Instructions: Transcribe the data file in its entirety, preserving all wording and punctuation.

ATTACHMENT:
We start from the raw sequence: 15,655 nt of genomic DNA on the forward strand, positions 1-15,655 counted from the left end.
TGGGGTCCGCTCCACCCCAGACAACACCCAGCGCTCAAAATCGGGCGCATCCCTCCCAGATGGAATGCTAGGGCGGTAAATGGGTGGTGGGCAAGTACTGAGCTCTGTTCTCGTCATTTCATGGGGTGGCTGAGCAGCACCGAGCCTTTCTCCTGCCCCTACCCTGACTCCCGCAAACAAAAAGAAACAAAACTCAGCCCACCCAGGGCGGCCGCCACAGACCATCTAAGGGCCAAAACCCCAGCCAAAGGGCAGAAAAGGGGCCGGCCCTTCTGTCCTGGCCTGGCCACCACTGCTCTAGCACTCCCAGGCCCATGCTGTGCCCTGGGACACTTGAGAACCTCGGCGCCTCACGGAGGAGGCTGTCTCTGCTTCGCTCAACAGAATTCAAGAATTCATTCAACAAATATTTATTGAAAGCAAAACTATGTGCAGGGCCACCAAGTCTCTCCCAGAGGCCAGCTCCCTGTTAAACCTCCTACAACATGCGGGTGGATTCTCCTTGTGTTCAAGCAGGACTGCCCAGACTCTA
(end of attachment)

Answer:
We start from the raw sequence: 15,655 nt of genomic DNA on the forward strand, positions 1-15,655 counted from the left end.
TGGGGTCCGCTCCACCCCAGACAACACCCAGCGCTCAAAATCGGGCGCATCCCTCCCAGATGGAATGCTAGGGCGGTAAATGGGTGGTGGGCAAGTACTGAGCTCTGTTCTCGTCATTTCATGGGGTGGCTGAGCAGCACCGAGCCTTTCTCCTGCCCCTACCCTGACTCCCGCAAACAAAAAGAAACAAAACTCAGCCCACCCAGGGCGGCCGCCACAGACCATCTAAGGGCCAAAACCCCAGCCAAAGGGCAGAAAAGGGGCCGGCCCTTCTGTCCTGGCCTGGCCACCACTGCTCTAGCACTCCCAGGCCCATGCTGTGCCCTGGGACACTTGAGAACCTCGGCGCCTCACGGAGGAGGCTGTCTCTGCTTCGCTCAACAGAATTCAAGAATTCATTCAACAAATATTTATTGAAAGCAAAACTATGTGCAGGGCCACCAAGTCTCTCCCAGAGGCCAGCTCCCTGTTAAACCTCCTACAACATGCGGGTGGATTCTCCTTGTGTTCAAGCAGGACTGCCCAGACTCTA